Patients who were admitted to inpatient clinic of Dışkapı Yıldırım Beyazıt Training and Research Hospital, Department of Psychiatry between July and December 2007 and followed-up from outpatient clinic and having at least 4 year history of disease were recruited. Relatives of patients who were living with them and have the most important position for patients’ care made up the sample. Relatives of patients having at least a primary school degree was taken as an inclusion criterion in order to administer the tests accurately. Patients having a psychotic disorder due to a medical reason were excluded from the study. Patients and their relatives who complied with inclusion criteria were informed about the study. Eighty patients out of 90 accepted to participate in the study and their written consents were also taken. Inclusion criteria of patients’ relatives who make up the sample group are having diagnosis of schizophrenia and bipolar mood disorder according to DSM-IV-TR criteria, not living alone and not having a disease impairing communication in his/her general medical status and absence of an additional chronic disease impairing functionality.
1) Structured Clinical Interview for DSM-IV Axis I Disorders (SCID-I): This scale which was developed by American Psychiatry Association has a high reliability. Turkish validity and reliability study of the scale which is a Standard to confirm diagnosis in clinical studies was published (8,9).
2) Zarit Burden Interview: Although there are various scales evaluating care burden, only few of them have validity and reliability studies in Turkey. This scale was selected in this study due to its previous utilization in the literature in chronic psychiatric disorders such as schizophrenia (10). Turkish validity and reliability study of this scale was developed by Zarit et al. (11) to assess subjective burden of caregiver in chronic diseases and its validity and reliability study in Turkish was published as well (12). Scale consists of 22 items and total score is between 0 and 88 and the higher the score the higher subjective burden exposed. Zarit proposed to group care burden as severe burden for scores between 61 and 88, moderate to severe burden for scores between 41 and 60 and mild to moderate burden fro scores between 21 and 40 (11).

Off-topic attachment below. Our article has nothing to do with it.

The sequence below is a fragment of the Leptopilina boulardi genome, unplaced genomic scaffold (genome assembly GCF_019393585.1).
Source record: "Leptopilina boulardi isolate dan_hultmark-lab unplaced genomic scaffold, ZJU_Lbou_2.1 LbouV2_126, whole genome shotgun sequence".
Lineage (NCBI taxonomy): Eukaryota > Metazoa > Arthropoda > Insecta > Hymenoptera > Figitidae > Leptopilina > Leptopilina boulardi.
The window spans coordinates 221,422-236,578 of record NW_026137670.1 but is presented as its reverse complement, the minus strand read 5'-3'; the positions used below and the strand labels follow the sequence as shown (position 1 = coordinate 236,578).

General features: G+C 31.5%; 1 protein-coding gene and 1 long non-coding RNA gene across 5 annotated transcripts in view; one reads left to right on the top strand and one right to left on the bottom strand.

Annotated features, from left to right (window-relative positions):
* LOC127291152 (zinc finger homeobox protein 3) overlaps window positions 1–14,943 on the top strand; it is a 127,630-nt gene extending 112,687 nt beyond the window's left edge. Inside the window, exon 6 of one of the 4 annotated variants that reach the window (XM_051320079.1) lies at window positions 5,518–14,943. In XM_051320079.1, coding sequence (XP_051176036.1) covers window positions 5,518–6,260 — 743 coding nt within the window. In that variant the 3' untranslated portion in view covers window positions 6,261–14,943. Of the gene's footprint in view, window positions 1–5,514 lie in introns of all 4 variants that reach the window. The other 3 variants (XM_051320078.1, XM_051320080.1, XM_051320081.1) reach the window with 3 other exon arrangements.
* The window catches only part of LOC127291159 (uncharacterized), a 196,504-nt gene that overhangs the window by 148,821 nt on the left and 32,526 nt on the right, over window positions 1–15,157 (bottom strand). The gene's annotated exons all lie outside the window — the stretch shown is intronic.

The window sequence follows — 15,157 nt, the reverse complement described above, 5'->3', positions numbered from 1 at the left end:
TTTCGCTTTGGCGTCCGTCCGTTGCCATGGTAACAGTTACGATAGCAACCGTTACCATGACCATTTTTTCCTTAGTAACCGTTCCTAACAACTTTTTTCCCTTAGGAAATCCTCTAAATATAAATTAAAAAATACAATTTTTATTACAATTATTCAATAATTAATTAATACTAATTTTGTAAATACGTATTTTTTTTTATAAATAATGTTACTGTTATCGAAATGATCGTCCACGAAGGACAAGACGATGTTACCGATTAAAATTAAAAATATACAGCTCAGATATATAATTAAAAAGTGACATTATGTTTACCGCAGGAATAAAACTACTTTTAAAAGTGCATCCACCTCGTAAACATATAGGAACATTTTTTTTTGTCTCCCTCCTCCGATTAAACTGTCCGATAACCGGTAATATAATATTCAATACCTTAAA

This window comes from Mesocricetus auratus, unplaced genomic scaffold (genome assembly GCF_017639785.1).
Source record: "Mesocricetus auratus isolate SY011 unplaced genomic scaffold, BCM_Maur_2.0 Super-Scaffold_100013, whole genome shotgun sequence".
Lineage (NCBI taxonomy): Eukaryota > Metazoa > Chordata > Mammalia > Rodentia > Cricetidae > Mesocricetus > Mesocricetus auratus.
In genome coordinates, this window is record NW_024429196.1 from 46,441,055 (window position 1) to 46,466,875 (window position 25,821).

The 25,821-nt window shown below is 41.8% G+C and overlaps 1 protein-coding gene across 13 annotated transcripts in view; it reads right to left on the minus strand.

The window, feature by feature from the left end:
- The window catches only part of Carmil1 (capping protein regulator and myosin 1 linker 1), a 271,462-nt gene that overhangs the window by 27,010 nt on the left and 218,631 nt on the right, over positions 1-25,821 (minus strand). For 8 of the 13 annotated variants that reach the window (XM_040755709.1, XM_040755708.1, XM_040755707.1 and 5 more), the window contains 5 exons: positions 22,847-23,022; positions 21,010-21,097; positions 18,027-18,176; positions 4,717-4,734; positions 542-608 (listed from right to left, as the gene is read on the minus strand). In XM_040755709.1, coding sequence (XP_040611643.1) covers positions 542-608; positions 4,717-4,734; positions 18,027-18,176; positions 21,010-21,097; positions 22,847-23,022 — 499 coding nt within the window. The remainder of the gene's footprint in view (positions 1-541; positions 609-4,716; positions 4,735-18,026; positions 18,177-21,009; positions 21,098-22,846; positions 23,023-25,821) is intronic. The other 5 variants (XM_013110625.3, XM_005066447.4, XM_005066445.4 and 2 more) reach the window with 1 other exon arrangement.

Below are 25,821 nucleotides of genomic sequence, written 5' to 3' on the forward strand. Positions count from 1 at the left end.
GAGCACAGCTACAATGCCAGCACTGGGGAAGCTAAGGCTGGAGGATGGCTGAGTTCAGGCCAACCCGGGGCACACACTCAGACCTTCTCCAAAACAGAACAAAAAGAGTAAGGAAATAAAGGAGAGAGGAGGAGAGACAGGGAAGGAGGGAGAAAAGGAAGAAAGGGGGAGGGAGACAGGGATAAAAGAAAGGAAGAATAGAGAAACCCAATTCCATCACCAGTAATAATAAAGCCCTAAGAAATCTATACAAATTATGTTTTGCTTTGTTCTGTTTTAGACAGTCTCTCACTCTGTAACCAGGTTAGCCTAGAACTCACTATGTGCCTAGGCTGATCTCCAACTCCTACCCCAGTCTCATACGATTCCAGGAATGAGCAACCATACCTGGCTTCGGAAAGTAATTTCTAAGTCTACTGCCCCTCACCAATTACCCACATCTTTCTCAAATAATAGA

3) Clinical Global Impression Scale (CGIS): This is an assessment scale developed by Guy (13). It is used for evaluation by clinician to assess the severity and evolution of disease and efficacy of medications being used. Scale has 3 sub-scales assessing severity, global improvement and severity of adverse effects. Severity sub-scale was used to assess severity of disease in this study. Severity levels at the scale are as follows: 1, normal, not at all ill; 2, borderline mentally ill; 3, mildly ill; 4, moderately ill; 5, markedly ill; 6, severely ill; or 7, extremely ill.
4) Socio-demographic Evaluation Form: This form was developed to obtain socio-demographic data of patients such as age, gender, educational level, marital and professional status, life style and economical condition of patients and their caregivers.
Data obtained were analyzed by “SPSS 15.0 for Windows” package software. Descriptive statistics were performed to evaluate demographic characteristics of cases and results were expressed as frequency, percent, mean and standard deviation. Chi-square test was used to analyze the difference between groups and variables. p values less than 0.05 were accepted as statistically significant.
When caregivers at study group of Table 1 were evaluated regarding gender, proportion of women was found higher with 68.75% (55 women) and proportion of men was 31.25% (25 men). When marital status was examined, 81.25% (65 cases) were found to be married. Proportion of single marital status was 16.5% (12 cases). When relationship of caregivers to patient was examined, spouses become first (35%; 28 cases) and parents become second (33.75%; 27 cases). When educational levels of caregivers were examined, 42.5% were found to be primary school graduates, 21.5% (17 cases) high school graduates and 12.5% (10 cases) university graduates.